The death of controversial Cuban leader Fidel Castro is the end of an era. Since the first shots of Castro’s 1959 Communist revolution were fired, the Cuban people have lived under the shadow of their charismatic but controversial leader. His nearly 50-year reign ended in 2008 when he resigned following a lengthy illness, yet he has remained active in Cuban politics.
While Castro’s dictatorial brand of communism alienated his country from global commerce, and especially from the United States who only recently lifted economic sanctions on the Latin American country, he has been incontrovertibly influential.
New York Times reporter James C. McKinley Jr. had this to say about the conflicted relationship between Castro and his people following the president’s official resignation.
“For good or ill, Mr. Castro is without a doubt the most important leader to emerge from Latin America since the wars of independence of the early 19th century, not only reshaping Cuban society but providing inspiration for leftists across Latin America and in other parts of the world.”
While inspirational to left-leaning visionaries, Castro’s rule left everyday Cubans behind, stagnating in poverty. Nonetheless, early Wednesday morning, the Daily Mail reported that tens of thousands of people had gathered for the commencement of the funeral procession, including a number of celebrities including Danny Glover, and a number of South American leaders. As reported by the Guardian, the funeral procession began with an impassioned speech by Raul Castro, Cuba’s current president and the brother of the deceased, who spoke of Castro’s life-long dedication to their homeland.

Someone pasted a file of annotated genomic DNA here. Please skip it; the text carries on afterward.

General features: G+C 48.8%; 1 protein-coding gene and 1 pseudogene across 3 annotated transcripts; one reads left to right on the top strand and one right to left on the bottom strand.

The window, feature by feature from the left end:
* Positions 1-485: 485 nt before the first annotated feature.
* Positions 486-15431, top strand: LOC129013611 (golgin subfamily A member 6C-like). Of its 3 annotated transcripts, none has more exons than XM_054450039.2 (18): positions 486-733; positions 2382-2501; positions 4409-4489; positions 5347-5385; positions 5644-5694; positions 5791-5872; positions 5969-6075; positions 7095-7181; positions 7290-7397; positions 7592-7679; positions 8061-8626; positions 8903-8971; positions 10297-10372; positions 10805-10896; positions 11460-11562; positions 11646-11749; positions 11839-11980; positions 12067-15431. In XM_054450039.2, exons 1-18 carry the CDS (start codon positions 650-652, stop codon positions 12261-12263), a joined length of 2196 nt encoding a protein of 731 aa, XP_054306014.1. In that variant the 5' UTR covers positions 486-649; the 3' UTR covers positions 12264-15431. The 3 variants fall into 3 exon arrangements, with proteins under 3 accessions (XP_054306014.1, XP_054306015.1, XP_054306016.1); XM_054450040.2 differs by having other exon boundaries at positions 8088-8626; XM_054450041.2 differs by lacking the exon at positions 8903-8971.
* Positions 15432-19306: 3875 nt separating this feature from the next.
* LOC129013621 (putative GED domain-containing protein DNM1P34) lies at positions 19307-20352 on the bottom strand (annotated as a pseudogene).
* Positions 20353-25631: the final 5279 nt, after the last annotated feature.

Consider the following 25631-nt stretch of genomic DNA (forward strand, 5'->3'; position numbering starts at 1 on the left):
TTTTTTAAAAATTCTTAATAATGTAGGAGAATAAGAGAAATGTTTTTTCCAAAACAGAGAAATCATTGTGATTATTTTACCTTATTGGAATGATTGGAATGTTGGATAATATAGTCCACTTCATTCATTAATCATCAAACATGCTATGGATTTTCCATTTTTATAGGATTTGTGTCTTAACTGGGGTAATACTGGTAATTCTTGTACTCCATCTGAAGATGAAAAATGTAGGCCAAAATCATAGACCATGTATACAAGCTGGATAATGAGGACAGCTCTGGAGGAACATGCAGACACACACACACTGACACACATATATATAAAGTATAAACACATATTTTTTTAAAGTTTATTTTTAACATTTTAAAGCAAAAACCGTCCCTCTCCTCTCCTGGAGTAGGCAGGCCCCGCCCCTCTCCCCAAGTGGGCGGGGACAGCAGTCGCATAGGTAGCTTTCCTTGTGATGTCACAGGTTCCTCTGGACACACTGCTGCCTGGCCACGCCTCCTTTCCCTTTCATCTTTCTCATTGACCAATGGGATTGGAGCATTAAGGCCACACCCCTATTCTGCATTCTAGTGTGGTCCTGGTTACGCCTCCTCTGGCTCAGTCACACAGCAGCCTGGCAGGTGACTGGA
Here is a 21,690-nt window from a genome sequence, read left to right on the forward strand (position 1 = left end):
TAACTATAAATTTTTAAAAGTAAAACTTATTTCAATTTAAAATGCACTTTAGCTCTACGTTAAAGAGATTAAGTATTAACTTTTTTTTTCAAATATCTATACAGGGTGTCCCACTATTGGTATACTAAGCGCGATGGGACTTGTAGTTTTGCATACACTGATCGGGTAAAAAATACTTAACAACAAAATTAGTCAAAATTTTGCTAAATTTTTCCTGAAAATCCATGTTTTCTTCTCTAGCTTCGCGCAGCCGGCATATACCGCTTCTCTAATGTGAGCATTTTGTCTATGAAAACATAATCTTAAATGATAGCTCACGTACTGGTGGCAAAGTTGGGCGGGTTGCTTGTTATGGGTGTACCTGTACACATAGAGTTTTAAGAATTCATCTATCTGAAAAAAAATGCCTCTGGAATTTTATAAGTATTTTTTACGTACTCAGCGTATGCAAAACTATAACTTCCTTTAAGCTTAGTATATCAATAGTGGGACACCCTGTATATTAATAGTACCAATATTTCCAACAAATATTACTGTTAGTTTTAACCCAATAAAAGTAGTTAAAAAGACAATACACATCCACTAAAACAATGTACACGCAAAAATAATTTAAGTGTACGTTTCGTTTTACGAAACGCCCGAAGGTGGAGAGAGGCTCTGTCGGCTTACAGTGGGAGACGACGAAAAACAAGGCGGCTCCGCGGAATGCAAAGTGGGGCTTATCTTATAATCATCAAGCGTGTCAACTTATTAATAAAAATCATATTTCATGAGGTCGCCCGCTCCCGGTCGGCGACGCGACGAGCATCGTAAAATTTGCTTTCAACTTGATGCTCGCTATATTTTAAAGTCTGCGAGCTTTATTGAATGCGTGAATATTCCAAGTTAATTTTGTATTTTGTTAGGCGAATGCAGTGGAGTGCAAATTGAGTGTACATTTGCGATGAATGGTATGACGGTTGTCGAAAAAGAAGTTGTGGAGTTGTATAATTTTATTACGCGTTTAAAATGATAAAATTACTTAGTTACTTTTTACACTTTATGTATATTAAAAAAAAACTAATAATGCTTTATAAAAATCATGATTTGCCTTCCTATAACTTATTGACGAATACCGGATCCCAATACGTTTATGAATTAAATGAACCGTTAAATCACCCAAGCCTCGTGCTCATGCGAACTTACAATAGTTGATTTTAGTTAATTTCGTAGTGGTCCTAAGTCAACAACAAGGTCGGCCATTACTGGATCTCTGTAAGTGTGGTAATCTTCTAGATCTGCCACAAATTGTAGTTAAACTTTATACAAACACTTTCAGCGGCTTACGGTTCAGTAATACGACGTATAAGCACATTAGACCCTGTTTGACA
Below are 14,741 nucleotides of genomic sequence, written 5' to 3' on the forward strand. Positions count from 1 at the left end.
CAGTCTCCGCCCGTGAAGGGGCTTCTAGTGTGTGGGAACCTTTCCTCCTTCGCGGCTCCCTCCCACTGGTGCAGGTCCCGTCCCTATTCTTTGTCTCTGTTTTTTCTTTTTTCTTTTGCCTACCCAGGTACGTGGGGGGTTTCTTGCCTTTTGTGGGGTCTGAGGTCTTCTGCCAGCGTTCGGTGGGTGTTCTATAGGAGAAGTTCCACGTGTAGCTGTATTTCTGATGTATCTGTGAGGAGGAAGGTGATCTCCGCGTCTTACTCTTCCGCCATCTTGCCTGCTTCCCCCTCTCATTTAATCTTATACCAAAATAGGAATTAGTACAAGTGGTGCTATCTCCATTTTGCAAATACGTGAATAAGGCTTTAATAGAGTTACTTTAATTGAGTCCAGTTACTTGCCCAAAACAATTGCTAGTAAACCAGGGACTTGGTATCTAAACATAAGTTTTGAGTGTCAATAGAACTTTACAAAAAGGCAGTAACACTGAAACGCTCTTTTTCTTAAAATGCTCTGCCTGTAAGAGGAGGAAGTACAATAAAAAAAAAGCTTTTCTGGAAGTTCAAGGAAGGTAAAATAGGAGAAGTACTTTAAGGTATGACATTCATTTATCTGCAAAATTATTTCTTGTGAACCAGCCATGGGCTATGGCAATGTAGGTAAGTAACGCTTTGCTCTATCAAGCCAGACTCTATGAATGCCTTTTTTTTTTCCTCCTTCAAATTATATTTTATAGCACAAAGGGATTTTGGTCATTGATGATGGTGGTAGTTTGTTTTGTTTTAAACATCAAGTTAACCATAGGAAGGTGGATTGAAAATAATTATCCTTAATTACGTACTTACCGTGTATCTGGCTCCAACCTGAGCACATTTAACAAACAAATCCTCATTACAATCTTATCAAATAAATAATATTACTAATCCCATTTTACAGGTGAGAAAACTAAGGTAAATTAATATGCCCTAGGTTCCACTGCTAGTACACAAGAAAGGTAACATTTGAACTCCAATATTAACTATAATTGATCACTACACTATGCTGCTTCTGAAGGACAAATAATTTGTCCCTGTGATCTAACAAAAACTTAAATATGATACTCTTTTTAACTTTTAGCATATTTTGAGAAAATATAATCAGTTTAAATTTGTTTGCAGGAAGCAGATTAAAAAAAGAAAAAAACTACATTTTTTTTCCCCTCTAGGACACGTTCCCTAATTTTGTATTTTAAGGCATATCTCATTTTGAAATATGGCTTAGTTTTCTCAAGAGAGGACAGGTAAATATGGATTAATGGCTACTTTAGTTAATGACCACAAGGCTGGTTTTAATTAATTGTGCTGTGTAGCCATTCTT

Despite his brother’s accolades, Castro was reviled by many, and while the mood at the procession is somber, impromptu celebrations of his death reveal the insidiousness of the Communist legacy. In Miami, Florida, where more than 1 million Cubans currently reside, the feeling is one of joy rather than sorrow. Since the 1980s, Cubans have flocked to America’s shores in search of a better life, and few of these new Americans will recall Castro, who many dubbed el monstruo (the monster) with fondness.
As reported by Richard Luscombe for the Guardian, even prominent American politicians of Cuban descent have been vocal in their contempt for the deceased dictator.
Florida Senator and former presidential candidate Marco Rubio stated, “While the dictator is dead, the dictatorship remains. It’s a day to reflect literally on the tens of thousands of people whose lives were forever altered by the rise of Fidel Castro to power. People who were executed after kangaroo trials, people who lost 30 years in prison, the over 1.5 to 2 million people who had to flee their own country.”
Ted Cruz also tweeted on Saturday:
Fidel Castro's death cannot bring back his thousands of victims, nor can it bring comfort to their families: https://t.co/hYue5mi69M— Ted Cruz (@tedcruz) November 26, 2016
While in Cuba people flocked to the streets, in Miami local Cuban eateries and coffee shops popular with expats brimmed with people commiserating about their mixed feelings regarding Castro’s death and elaborate funeral procession.
The funeral procession will travel 900 kilometers from Havana, where eulogies were offered Tuesday night in the Plaza of the Revolution, to Santiago de Cuba, where Castro began his revolution in 1959. The procession will arrive on December 3, where a large crowd will await the arrival of Castro’s ashes.
According to the International Business Times, Castro’s ashes will be interred at the Santa Ifigenia cemetery on Sunday, eight days after the cremation of his remains last Saturday. The closing ceremony is expected to attract tens of thousands of Cubans and will mark the end of the last Communist regime in the West.
As Cuba slowly emerges from under Castro’s 50-year reign, there is growing hope that perhaps this will mark the beginning of a new era of democracy and economic growth. While many adored Castro, and many more abhorred him, one thing is for certain: Castro was an icon, and without his presence, the political landscape has changed forever.
[Featured Image by Jorge Rey/Getty Images]